‘Despised and Neglected': Transformation and Innovation in British Air Defence, 1922-1935

[Cross posted at Birmingham "On War"]

The conventional wisdom is that British air defence was, in A. J. P. Taylor’s words, ‘despised and comparatively neglected before the war’ and that victory in the Battle of Britain was the result of innovations: of radar, the Spitfire and the Hurricane, and their combination in the ‘Dowding System’. This chapter examines British air defence transformation and innovation from the creation of the Home Defence Air Force in 1922 until the formation of Fighter Command in 1936. Counter-revisionist interpretations of appeasement recognise the government’s wholly defensive military strategy abandoned France and failed to deter Hitler, despite Britain’s relative military strength. Yet air defence is somewhat neglected in the historiography of British interwar air power, which focuses on Trenchard’s strategic bombing doctrine and its failure in 1939-42. This chapter challenges the conventional wisdom by arguing that successive interwar governments comparatively prioritised air defence, which was seen as a continuation of Britain’s long-standing maritime strategy, shaped by the need for economy, and the public fear of the bomber and of bloody land conflict. Furthermore, though successive Chiefs of the Air Staff favoured strategic bombing as a means of deterrence and to reinforce the RAF’s independent strategic role, there remained a strong commitment to, and expertise in, air defence throughout the Service. In contrast to its blind faith in strategic bombing, the RAF transformed its air defence scheme following cabinet direction in 1922-23, because of the French air menace, and again in 1934-35, following the identification of Germany as the long-term threat to Britain. On each occasion, the RAF further developed the innovative system of early warning, centralised control and co-ordinated fighter and anti-aircraft gun engagement zones devised to defend London in 1917-18, and which was fundamental to the Service’s formation. The transformation of air defence used objective evaluation, bespoke aircraft design and scientific advice to both drive and incorporate innovation.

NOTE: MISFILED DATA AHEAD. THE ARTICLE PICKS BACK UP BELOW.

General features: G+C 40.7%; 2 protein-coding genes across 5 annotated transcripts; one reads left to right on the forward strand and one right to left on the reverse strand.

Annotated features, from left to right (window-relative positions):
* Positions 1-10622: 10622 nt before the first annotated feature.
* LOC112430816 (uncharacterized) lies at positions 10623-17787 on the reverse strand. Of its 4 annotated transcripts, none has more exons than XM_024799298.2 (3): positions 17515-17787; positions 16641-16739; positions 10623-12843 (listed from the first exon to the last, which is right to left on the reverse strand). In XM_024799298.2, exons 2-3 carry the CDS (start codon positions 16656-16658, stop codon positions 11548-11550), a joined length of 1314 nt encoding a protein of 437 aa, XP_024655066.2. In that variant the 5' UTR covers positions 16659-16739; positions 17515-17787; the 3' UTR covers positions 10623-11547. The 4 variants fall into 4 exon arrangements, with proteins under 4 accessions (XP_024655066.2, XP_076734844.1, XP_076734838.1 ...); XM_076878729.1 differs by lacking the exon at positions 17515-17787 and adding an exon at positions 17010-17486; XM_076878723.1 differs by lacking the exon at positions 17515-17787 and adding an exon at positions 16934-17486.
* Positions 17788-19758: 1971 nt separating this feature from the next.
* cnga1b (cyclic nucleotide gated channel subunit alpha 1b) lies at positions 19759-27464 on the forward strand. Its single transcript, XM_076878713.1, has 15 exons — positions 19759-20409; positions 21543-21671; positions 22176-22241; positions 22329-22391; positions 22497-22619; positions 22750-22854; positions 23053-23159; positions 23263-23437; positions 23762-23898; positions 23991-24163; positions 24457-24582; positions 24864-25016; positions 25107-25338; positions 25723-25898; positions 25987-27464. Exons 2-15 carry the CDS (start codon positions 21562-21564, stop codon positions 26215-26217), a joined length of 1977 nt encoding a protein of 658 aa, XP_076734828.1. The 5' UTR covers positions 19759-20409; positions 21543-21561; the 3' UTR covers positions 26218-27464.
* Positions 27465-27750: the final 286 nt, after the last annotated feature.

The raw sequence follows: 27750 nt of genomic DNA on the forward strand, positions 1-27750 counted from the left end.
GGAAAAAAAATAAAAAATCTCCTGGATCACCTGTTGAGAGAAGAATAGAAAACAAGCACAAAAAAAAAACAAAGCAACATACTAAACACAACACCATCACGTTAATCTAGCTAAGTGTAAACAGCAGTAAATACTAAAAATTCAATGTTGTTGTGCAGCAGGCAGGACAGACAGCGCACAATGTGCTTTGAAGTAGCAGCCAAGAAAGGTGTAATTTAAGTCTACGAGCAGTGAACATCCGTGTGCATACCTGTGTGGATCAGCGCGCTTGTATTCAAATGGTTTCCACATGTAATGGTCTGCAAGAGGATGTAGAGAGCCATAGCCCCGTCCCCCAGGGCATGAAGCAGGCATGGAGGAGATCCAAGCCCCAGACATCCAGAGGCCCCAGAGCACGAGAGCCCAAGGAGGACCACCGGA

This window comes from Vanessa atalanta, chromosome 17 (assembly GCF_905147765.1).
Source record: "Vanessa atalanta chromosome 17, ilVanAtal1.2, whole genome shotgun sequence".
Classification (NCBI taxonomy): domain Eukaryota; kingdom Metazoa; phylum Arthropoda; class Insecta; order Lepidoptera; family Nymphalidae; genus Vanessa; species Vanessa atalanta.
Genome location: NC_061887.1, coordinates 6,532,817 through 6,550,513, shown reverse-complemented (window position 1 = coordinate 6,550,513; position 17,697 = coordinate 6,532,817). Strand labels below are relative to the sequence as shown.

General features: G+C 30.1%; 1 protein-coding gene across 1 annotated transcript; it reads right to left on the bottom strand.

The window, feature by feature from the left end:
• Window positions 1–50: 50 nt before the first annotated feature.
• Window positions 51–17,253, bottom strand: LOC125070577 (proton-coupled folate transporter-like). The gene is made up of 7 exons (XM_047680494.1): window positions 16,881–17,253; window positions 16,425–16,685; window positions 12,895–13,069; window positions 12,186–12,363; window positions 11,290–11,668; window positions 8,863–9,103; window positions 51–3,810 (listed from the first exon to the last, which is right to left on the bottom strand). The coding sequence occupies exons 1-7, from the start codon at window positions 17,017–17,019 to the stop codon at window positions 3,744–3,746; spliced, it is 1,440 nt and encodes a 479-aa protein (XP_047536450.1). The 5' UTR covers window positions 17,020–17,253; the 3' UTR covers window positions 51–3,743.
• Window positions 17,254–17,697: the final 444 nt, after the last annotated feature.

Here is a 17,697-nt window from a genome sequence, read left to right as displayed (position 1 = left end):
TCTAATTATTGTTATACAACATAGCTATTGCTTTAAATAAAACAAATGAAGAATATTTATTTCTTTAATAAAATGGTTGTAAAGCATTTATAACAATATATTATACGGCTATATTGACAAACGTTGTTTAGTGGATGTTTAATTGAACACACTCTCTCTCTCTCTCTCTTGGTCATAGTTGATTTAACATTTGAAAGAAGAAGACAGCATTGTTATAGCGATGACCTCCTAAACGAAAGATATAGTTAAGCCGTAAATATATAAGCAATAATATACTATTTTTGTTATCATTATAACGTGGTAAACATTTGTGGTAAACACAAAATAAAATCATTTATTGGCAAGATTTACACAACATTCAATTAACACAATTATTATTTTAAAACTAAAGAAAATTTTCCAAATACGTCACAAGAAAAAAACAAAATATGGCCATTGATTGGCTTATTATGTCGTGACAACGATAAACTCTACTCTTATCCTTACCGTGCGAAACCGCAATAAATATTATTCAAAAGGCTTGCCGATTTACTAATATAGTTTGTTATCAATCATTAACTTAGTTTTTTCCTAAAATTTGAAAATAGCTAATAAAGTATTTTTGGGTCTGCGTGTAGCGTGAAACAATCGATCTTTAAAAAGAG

By John Alexander, PhD Candidate, Centre for War Studies, University of Birmingham

(This is an abstract from our forthcoming book on transformation and innovation in the British Military)

1 Response to “‘Despised and Neglected': Transformation and Innovation in British Air Defence, 1922-1935”


  1. 1 David Stubbs June 6, 2012 at 8:04 pm

    I recall reading about sound and mirror devices in Graham Wallace’s RAF Biggin Hill (Denham, Pace Reprographics, 1979).

    The book describes how the Instrument Design Establishment (IDE) adapted Biggin Hill’s large mirror developed by the Army for anti-aircraft work. It was an enormous curved concrete disc, twenty five feet in diameter, weighing fifteen tons. The book also describes how the RAF and the Army [Dowding, Game, Fuller and Simon] cooperated to concentrate air defence resources at Biggin Hill. The key to the requirement apparently was the warning time needed to alert the defending fighters. The way to achieve this was to develop more sensitive receivers than the ‘ear-trumpets’ used to warn of Gotha attacks.

    Sound waves from aircraft were reflected onto a directional microphone at the focal point of a circular mirror of concrete, ten feet in diameter, at Broadstairs in Kent, but only when the microphone was selectively tuned to the right frequency could an operator detect an aircraft with reasonable accuracy twenty miles away. IDE experiments the their larger mirror at Biggin Hill showed that the bigger the mirror the greater the sensitivity of the equipment, but detection of an aircraft could only be guaranteed ten miles away. This gave the defending fighters five minutes warning and it was better than nothing so a chain of such mirrors was planned for the south and east coasts.

    As you would expect as bomber performance increased the concrete mirrors became increasingly obsolete and in 1927 the Air Council had to reconsider the problem of early warning detection. Consequently, the requirement was set to require the detection of aircraft twenty-five miles from the coast and within ten miles from the coast their height, speed, course and number were to be compiled so they were known with accuracy as they crossed the coast. In response the Acoustical Section designed and built a two-hundred foot long strip mirror at Dungeness. Subsequent planning aimed to integrate these strip mirrors at twenty-mile intervals, supplemented by thirty foot circular mirrors every eight miles. I gather that was the blueprint anyway. Looking forward to hearing more.


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